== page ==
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The Center for Cancer Research (CCR) of the National Cancer Institute (NCI)/NIH, headed by Dr. Dimiter S. Dimitrov, and SNBL USA recently conducted a pharmacokinetic study with a bispecific monoclonal antibody targeting a cancer-related protein, IGF2.The results serve as a basis for further investigations which could lead to novel approaches for therapy of tumors that have this specific protein.To link to the website

A new bispecific antibody targeting non-overlapping epitopes on IGF2: Design, in vitro characterization and pharmacokinetics in macaques.

The Protein Interactions Section of the Cancer and Inflammation Program (CIP) at the Center for Cancer Research (CCR) of the National Cancer Institute (NCI)/NIH, headed by Dr. Dimiter S. Dimitrov, and SNBL USA recently conducted a pharmacokinetic study in macaques with a bispecific monoclonal antibody targeting a cancer-related protein, IGF2. The experiment was designed to test a novel hypothesis regarding the irreversible removal of IGF2 from the circulation. The data obtained allowed Dr. Dimitrov’s team to calculate the elimination half-life of the antibody, however, there was no effect on the IGF2 concentration in the blood. This study will serve as a basis for further investigations which could lead to novel approaches for various tumor therapies. The goal of Dr. Dimitrov’s research, as a whole, is to focus on the development of clinically useful therapeutics and vaccines against cancer, HIV-1 and emerging viruses as well as other related diseases including immune disorders. They are based on human monoclonal antibodies in several formats and could make real differences in our lives.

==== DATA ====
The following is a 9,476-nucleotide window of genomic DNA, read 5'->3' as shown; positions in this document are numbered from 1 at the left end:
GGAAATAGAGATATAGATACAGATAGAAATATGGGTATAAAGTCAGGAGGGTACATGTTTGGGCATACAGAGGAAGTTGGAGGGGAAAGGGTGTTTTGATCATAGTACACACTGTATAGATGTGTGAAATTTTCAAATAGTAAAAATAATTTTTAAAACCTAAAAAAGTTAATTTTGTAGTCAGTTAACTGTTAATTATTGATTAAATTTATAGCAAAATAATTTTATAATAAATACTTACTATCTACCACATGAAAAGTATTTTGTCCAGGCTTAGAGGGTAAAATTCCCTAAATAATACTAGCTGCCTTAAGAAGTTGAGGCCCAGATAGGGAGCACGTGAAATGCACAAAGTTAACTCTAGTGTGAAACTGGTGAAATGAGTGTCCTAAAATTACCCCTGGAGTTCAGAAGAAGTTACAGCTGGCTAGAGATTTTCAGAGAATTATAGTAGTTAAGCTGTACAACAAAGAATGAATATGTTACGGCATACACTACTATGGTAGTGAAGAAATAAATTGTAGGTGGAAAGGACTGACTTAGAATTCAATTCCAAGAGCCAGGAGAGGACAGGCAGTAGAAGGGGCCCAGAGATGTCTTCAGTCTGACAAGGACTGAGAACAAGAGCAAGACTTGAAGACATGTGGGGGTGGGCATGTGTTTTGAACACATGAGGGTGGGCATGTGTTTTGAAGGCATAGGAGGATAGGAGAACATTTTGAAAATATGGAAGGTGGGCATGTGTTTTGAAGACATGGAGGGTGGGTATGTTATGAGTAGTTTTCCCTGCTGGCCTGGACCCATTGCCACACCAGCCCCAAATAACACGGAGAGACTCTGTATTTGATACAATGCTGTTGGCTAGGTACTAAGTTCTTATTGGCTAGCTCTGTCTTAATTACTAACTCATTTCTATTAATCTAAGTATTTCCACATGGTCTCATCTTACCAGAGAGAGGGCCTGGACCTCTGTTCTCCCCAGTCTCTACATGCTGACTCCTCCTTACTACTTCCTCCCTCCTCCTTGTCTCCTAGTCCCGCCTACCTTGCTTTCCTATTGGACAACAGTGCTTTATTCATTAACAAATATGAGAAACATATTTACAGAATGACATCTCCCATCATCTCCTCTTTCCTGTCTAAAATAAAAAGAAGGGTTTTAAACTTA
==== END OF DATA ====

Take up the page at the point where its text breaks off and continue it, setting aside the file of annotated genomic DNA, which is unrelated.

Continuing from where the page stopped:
For the complete abstract, see the following link to PubMed: http://www.ncbi.nlm.nih.gov/pubmed/25220345